Microbiological contamination of bivalve molluscs is one of the major concerns inherent to food safety, thus depuration is frequently needed to assure food safety levels associated with their consumption. Salinity plays an important role in the metabolic activity of bivalves and as such can influence their depuration capacity. This study aimed to evaluate the effect of salinity (25, 30, 35 and 40) on the efficiency of the depuration process, along with the quality and shelf-life of Crassostrea gigas. For this, a 24-h depuration was carried out, followed by a storage period at 5 ± 1 °C for six days. Microbiological analyses and biochemical parameters related to oxidative stress response were analysed. Escherichia coli load was reduced in only 24 h, disregarding the salinity of the system. After the shelf-life period, the activity of the antioxidant defences at salinities 35 and 40 is higher but is still not sufficient to avoid lipid peroxidation. Over time, there is a decrease in oyster metabolism probably due to being chilled and to the action of exposure to air. In sum, this study suggests salinities between 25 and 30 as preferential for the depuration process of C. gigas and subsequent quality during shelf-life. Full article
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Article
Behavioral Parameters of Planarians (Girardia tigrina) as Fast Screening, Integrative and Cumulative Biomarkers of Environmental Contamination: Preliminary Results
Water 2021, 13(8), 1077; https://doi.org/10.3390/w13081077 - 14 Apr 2021
Viewed by 466
Abstract
The present study aims to use behavioral responses of the freshwater planarian Girardia tigrina to assess the impact of anthropogenic activities on the aquatic ecosystem of the watershed Araguaia-Tocantins (Tocantins, Brazil). Behavioral responses are integrative and cumulative tools that reflect changes in energy [...] Read more.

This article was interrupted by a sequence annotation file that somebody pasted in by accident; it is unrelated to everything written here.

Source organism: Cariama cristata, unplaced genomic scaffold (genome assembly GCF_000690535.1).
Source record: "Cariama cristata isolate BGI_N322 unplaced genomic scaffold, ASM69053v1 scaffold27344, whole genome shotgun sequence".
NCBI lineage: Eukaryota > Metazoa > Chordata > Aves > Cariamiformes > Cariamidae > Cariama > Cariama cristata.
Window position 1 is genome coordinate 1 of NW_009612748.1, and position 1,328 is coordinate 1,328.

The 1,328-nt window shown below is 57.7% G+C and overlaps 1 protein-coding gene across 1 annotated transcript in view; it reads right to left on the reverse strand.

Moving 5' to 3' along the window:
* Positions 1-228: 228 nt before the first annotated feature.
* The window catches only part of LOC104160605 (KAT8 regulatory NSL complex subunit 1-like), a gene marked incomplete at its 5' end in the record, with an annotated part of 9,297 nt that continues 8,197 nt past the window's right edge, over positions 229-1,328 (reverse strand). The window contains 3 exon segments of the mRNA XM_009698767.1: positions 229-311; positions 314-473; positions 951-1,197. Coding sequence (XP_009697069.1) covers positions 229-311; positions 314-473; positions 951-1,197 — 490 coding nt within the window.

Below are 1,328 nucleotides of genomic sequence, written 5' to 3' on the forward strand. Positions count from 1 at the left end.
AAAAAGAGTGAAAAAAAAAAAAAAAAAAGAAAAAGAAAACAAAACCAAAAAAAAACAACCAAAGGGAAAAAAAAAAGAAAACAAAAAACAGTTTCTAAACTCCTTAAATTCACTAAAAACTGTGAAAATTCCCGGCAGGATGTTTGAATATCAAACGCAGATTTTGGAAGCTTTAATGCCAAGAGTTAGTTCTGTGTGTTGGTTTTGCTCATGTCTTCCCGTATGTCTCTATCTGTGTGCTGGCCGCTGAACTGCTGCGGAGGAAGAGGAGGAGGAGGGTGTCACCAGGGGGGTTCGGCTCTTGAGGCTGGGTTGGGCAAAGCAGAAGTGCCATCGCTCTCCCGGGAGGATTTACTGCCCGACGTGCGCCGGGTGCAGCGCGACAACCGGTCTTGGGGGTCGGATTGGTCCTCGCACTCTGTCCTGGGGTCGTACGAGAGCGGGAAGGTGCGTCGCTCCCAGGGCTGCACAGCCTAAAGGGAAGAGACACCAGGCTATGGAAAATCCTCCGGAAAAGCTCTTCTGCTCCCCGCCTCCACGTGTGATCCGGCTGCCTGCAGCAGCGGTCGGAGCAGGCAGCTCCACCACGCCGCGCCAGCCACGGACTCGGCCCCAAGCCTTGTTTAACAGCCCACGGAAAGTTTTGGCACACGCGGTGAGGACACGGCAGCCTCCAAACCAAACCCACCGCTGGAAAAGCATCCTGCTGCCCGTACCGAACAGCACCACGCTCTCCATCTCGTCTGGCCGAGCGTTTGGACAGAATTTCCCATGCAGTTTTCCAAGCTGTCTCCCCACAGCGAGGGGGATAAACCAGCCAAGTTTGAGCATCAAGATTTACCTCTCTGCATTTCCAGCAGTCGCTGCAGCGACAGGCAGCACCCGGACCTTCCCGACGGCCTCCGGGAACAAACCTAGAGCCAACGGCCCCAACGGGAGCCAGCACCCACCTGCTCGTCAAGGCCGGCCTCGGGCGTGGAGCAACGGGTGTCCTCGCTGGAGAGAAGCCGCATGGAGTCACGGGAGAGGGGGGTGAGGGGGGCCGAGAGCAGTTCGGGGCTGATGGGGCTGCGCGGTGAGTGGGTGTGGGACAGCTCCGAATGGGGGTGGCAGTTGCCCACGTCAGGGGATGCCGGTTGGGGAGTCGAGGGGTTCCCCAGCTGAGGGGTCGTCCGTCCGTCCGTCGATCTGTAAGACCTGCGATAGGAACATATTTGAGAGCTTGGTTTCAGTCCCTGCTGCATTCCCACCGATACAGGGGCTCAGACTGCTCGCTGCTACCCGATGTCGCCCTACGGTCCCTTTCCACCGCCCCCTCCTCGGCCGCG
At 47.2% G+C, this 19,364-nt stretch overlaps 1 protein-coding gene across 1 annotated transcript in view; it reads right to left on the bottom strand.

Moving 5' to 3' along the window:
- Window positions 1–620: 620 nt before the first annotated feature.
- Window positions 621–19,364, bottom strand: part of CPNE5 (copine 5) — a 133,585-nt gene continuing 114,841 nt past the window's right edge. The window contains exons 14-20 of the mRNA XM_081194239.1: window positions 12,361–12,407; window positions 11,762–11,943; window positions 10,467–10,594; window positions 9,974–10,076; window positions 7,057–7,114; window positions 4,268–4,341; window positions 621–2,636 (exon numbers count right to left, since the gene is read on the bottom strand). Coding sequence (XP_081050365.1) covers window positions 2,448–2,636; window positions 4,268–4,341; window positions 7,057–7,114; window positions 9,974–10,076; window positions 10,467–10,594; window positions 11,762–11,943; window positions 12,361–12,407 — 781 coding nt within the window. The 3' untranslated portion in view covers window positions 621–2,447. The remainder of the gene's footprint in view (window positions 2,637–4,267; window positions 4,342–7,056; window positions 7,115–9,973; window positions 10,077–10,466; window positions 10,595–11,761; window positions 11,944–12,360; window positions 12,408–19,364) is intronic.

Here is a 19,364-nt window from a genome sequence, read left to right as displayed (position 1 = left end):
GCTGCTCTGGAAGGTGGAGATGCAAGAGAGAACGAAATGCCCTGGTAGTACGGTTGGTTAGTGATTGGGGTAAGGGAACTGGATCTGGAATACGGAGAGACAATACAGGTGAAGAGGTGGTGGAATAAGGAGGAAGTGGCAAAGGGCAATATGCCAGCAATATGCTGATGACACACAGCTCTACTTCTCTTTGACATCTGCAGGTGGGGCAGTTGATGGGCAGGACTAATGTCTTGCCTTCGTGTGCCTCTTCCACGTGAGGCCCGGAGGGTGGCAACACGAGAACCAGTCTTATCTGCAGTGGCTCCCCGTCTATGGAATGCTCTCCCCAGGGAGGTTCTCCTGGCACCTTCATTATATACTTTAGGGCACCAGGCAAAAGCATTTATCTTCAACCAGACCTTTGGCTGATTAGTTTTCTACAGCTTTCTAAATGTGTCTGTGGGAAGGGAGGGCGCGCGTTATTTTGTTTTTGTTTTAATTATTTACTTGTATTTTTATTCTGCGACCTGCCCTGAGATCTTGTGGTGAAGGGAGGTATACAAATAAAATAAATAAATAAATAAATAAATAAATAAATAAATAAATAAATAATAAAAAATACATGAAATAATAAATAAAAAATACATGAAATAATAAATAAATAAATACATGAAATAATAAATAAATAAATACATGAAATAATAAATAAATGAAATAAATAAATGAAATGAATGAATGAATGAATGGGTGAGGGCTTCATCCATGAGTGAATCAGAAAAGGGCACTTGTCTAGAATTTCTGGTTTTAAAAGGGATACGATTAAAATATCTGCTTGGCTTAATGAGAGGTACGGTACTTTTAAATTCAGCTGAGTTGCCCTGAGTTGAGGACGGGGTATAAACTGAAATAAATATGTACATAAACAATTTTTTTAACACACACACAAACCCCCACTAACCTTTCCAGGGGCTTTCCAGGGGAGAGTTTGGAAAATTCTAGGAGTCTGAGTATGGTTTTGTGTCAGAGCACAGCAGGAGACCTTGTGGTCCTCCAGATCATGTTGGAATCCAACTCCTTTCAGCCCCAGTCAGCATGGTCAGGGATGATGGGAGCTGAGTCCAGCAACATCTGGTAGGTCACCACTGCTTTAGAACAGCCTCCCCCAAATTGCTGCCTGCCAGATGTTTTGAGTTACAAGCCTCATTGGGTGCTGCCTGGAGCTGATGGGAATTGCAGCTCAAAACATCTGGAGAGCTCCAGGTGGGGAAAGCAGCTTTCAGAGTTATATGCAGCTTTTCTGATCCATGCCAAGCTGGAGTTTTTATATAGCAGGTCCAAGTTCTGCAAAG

The present study aims to use behavioral responses of the freshwater planarian Girardia tigrina to assess the impact of anthropogenic activities on the aquatic ecosystem of the watershed Araguaia-Tocantins (Tocantins, Brazil). Behavioral responses are integrative and cumulative tools that reflect changes in energy allocation in organisms. Thus, feeding rate and locomotion velocity (pLMV) were determined to assess the effects induced by the laboratory exposure of adult planarians to water samples collected in the region of Tocantins-Araguaia, identifying the sampling points affected by contaminants. Furthermore, physicochemical and microbiological parameters, as well as the presence of inorganic compounds (dissolved aluminum, total barium, total chloride, dissolved iron, total fluoride, total manganese, nitrates, nitric nitrogen, total sulfate, total zinc) and surfactants, were determined on each specific sampling point. The behavioral biomarkers (feeding rate and pLMV) of the freshwater planarians were significantly decreased when organisms were exposed to water samples from four municipalities (Formoso do Araguaia, Lagoa da Confusão, Gurupi and Porto Nacional), sites of the Tocantins-Araguaia hydrographic region—TAHR. Both behavioral biomarkers decreased up to ~37–39% compared to organisms in ASTM medium only. Our results showed that these behavioral biomarkers can be used for fast screening monitoring of environmental samples of freshwater ecosystems, since a decrease in feeding rate and locomotor activity was observed in sites impacted by anthropogenic activities. However, the absence of effects observed in some sampling points does not represent the absence of contamination, since several other classes of contaminants were not determined. In these negative results, the absence of deleterious effects on behavioral biomarkers might only be indicative that the potential presence of contaminants on such sites does not significantly affect the performance of planarians. This fast screening approach seems to be useful to determine contaminated sites in freshwater ecosystems for biomonitoring purposes. This knowledge will help to develop biomonitoring programs and to decide appropriate sampling sites and analysis. Full article
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Article
Tail Coiling Assay in Zebrafish (Danio rerio) Embryos: Stage of Development, Promising Positive Control Candidates, and Selection of an Appropriate Organic Solvent for Screening of Developmental Neurotoxicity (DNT)
Water 2021, 13(2), 119; https://doi.org/10.3390/w13020119 - 07 Jan 2021
Cited by 2 | Viewed by 645
Abstract